May 6, 2019 –
Date: May 6, 2019
Location: HBL 1947 Room
Title: Design and Implementation of Fast & Secure Network Protocols for Datacenters
Datacenters have become a critical infrastructure for hosting online services such as web search, stock trading, social networking, and product advertising. Such services usually generate a large number of short but latency-sensitive flows and a small number of long but delay-tolerant flows. For short flows, even a fraction of a second increase in latency can make a quantifiable difference in application performance, which in turn, impacts user experience and operator revenue. For example, Amazon found that every additional 100ms of latency costs them 1% loss in business revenue. Similarly, with the design of new technologies, protocols introduce new security vulnerabilities. In this talk, first, I will focus on how we can improve the performance and design of datacenter networks. In this direction, I will present my work at i) task, ii) network, and iii) tenant level algorithms. Second, I will focus on how we can make network protocols more secure and I will present my work on network based zero-day attack prevention and multipath TCP security. Finally, I will conclude my talk with future research goals.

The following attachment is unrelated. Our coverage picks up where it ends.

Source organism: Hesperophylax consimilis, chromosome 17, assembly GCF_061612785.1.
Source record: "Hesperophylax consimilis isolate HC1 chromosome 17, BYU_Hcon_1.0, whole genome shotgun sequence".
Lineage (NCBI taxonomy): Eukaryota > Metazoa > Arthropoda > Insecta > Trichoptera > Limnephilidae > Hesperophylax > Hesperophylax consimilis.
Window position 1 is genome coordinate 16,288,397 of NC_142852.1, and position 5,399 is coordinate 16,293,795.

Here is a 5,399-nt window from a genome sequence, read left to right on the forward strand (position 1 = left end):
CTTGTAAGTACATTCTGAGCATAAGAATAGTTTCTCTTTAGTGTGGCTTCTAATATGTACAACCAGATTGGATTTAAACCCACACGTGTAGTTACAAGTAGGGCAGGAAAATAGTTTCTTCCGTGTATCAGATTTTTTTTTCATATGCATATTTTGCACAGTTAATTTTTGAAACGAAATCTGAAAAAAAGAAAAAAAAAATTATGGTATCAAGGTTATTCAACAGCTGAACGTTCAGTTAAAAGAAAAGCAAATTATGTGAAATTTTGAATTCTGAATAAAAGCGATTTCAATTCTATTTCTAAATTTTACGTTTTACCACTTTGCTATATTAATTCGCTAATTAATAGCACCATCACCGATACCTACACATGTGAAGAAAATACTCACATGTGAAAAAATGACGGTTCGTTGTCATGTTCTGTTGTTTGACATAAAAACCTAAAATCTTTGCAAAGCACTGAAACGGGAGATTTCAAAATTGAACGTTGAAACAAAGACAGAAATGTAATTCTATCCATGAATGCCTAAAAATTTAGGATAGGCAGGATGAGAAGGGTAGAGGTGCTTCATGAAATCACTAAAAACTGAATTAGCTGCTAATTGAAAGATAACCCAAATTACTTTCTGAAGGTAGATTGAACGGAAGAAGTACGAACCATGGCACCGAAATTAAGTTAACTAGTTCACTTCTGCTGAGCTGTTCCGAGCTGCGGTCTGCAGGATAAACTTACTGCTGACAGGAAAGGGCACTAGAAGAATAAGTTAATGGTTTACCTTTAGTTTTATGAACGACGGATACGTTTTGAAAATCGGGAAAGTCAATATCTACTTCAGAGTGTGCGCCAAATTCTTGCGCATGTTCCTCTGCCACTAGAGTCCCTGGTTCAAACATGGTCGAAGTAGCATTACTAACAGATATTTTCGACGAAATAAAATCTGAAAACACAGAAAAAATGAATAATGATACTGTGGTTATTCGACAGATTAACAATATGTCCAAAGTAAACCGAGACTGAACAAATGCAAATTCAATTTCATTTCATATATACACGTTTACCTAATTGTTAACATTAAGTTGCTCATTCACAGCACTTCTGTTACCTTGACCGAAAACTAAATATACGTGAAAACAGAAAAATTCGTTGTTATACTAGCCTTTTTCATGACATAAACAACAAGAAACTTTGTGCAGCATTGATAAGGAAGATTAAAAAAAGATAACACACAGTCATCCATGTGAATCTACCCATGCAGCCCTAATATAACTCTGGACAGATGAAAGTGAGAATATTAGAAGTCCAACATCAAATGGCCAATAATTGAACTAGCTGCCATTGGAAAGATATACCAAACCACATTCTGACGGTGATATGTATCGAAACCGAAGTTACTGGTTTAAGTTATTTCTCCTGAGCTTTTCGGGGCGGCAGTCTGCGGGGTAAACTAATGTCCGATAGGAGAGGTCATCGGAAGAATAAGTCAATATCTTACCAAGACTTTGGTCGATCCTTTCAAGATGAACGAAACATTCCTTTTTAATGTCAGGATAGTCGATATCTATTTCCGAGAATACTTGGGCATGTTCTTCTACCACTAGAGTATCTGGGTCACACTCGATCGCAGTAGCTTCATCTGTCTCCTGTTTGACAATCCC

Ali Munir received his PhD from the Department of Computer Science & Engineering at Michigan State University. He received his BS in Electronics Engineering and MS in Electrical Engineering from National University of Sciences and Technology (NUST), Pakistan. He was a Lecturer at the NUST, Islamabad, Pakistan, for FALL 2012. He has research experience in industry research labs, such as Microsoft Research Cambridge, IBM Thomas J. Watson Research Center, AT&T Labs, and Hewlett Packard Enterrpise Labs. His research interests focus on networking and security, and he has published prolifically in refereed journals and conference proceedings, such as IEEE/ACM ToNs, IEEE TPDS, ACM SIGCOMM, ACM CoNEXT, IEEE INFOCOM etc. He also won the Outstanding Graduate Student Award (2019) in the department of computer science & engineering at Michigan State University.